2014/10/14

Why we can legitimately call ourselves Barcelonians

Re mine and his, it's because Barcelonia is a common, though minor and generally foreign (but not French?), spelling of Barcelona, now fallen into disusual. E.g.g.:

  1. The Kinges Commission for the Imbarment of All English Ships. [Translated from the Spanish.] (At Barcelonia, 29 May [1585].).
  2. Horatii Tursellini, Historiarum ab origine usque ad annum 1598 (1653), Barcelona:Barcelonia = 1:1: "Cum Mareschalis Bresaeus esset in urbe Friguet post fugam Hispanis datam, ingressum in Barcelonia facere statuit"
  3. Leonis ab Aitzema, Historia pacis, a foederatis Belgis ab anno 1621 ad hoc (1654), 0:1: "D. Philippus, Dei Gratiâ, Hispaniarum Rex, &c. Archi-Dux Austriae, Dux Burgundiae, Brabantiae, Mediolani, Comes Absburgi, Flandriae, Tyrolis, Barceloniae & Molinae Dominus, &c."
  4. Hieronymus Scheidt, Kurtze und warhafftige Reise-Beschreibung, Der Reiß von Erffurt auß Thüringen nach dem gewesenen gelobten Lande, und der Heil. Stadt Jerusalem (1670), 0:1: "Weiter liessen wir das Land Catalonien auf der rechten Hand liegen / die Hauptstadt desselbigen / wird Barcelonia genant / ist eine reiche fruchtbare Landschaft"
  5. Pieter Schrijver, Hollandsche, Zeelandsche ende Vriesche chronyck (1677), 1:1: "Op den laetsten van Mey trock de Infante van Spangien met haeren Man Albertus, Eertz-Hartogh van Oostenrijck, van Valencen daer sy ghetrouwt waren, naer Barcelonia, ende is aldaer den 8. Junii t' Scheep ghegaen"
  6. James Howell, Epistolæ Ho-Elianæ (1688), 3:1: "I am now in Barcelonia, but the next Week I intend to go on through your Town of Valentia to Alicant"
  7. Francisco Giustiniani, El nuevo Atlas Universal abreviado (1755), 8:1: "Es Patria Barcelonia del Poeta Boscan y del famoso Capitan Francisco Calvo-Gualbes, el qual vinciò a los Moros"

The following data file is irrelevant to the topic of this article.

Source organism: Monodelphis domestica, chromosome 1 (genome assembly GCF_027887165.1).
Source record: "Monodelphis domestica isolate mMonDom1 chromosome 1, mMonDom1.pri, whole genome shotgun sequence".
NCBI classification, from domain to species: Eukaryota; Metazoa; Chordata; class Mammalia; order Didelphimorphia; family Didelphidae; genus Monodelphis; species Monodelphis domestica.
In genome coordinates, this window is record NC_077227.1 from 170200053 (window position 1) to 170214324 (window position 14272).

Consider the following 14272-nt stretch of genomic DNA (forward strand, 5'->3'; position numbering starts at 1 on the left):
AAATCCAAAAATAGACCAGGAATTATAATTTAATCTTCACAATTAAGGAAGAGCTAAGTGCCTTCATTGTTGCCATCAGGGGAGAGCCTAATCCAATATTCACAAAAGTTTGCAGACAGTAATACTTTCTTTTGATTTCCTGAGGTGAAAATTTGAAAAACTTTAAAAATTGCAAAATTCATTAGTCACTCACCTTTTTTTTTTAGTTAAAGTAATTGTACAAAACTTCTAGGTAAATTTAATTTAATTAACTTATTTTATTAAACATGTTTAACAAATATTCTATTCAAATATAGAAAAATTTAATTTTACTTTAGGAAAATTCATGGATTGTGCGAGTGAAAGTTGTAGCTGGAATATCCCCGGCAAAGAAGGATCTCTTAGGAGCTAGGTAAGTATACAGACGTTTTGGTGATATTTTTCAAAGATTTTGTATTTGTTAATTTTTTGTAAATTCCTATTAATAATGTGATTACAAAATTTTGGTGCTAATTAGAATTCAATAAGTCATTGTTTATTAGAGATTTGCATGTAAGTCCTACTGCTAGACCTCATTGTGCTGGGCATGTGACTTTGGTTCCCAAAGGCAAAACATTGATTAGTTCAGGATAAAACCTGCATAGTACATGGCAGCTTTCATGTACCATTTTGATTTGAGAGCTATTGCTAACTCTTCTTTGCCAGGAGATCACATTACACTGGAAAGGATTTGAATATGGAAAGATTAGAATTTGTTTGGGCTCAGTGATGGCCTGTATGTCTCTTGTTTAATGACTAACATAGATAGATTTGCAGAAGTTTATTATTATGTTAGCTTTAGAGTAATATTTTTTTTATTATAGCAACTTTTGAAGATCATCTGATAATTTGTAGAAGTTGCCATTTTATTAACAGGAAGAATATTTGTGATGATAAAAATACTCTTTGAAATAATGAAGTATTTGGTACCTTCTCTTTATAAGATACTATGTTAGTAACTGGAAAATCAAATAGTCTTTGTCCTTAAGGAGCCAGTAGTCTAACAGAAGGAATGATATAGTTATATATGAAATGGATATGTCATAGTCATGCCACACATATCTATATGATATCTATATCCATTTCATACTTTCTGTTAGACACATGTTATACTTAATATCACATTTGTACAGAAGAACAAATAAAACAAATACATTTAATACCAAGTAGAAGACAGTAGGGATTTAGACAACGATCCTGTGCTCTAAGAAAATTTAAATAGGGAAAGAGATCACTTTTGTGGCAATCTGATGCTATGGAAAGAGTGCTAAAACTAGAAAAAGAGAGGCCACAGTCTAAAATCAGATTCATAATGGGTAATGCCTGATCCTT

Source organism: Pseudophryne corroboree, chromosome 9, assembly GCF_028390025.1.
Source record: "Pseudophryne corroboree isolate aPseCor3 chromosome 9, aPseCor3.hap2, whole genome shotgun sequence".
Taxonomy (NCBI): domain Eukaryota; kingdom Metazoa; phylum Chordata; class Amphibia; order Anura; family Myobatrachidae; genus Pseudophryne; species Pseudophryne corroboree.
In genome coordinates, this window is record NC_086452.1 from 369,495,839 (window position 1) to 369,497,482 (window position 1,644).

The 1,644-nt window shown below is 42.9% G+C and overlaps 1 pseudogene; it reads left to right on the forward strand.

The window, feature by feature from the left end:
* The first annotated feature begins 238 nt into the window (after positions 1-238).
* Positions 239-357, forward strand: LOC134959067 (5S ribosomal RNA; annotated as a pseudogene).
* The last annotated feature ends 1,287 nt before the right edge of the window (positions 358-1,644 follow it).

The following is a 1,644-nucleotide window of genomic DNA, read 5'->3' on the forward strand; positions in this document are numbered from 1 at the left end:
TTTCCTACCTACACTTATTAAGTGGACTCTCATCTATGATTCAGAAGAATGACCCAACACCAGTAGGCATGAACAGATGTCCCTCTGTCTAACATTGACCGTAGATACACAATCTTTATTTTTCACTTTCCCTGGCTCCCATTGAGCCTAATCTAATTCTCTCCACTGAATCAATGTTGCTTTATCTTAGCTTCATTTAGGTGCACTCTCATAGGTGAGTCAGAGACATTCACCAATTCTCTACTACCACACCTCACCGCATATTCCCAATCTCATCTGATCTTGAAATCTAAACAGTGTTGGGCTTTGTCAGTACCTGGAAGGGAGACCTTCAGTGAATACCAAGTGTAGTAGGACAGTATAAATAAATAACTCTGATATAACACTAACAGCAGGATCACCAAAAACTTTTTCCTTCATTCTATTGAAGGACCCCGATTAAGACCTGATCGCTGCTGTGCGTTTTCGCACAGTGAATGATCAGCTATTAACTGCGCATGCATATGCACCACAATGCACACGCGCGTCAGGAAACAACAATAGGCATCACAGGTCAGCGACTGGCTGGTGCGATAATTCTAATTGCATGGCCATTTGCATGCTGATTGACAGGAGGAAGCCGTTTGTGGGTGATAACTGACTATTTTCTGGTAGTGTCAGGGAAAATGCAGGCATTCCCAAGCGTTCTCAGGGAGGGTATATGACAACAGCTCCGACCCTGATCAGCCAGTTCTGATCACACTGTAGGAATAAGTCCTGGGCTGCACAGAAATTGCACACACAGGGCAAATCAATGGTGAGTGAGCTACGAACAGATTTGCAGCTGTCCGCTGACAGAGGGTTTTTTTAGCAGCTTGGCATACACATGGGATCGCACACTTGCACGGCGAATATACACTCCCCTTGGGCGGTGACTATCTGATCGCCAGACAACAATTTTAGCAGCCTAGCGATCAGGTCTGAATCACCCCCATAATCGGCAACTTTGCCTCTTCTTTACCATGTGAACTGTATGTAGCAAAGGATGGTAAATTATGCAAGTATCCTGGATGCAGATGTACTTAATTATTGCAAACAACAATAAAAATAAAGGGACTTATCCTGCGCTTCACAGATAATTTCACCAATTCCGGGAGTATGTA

8. Edmund Burke, Annual register (1762), 0:1: "four large and beautiful causeways are likewise ordered to be made from Barcelonia, Cadiz, Valence, and Gallicia, leading to Madrid"
  9. William Guthrie, New Geographical, Historical, and Commercial Grammar (1795), 6:1: "The court was then at Barcelona: Columbus travelled thither from Seville, amidst the acclamations of the people, attended by some of the inhabitants, the gold, the arms, the utensils, and ornaments of the country he had discovered. This entry into Barcelonia was a species of triumph more glorious than that of conquerors, more uncommon, and more innocent."
  10. Edward Gibbon, Decline and fall (1816; I haven't checked earlier editions), 2:1: "[Wallia] marched in arms, from Barcelonia to the shores of the Atlantic Ocean"
  11. Noah Webster, Dictionary (1831): "the mensuration of degrees of latitude between Dunkirk and Barcelona"; "Barcelonia livres"; (but also "Barcelona, Sarogossa, Valencia")

So it's a common misspelling, you will say. Perhaps not, I will protest, because Philippe Olinger's Nieuw Fransch en Nederduitsch [i.e. Dutch] woordenboek (1828) has "BARCELONE, f. Barcelonië."

Why, why, why? Retarded printers starting shifts in the early hours? Hypercorrection based on limited Latin?

1 comment:

Tom Clarke said...

Just don't call it Barca. I'm Barcan? Barking?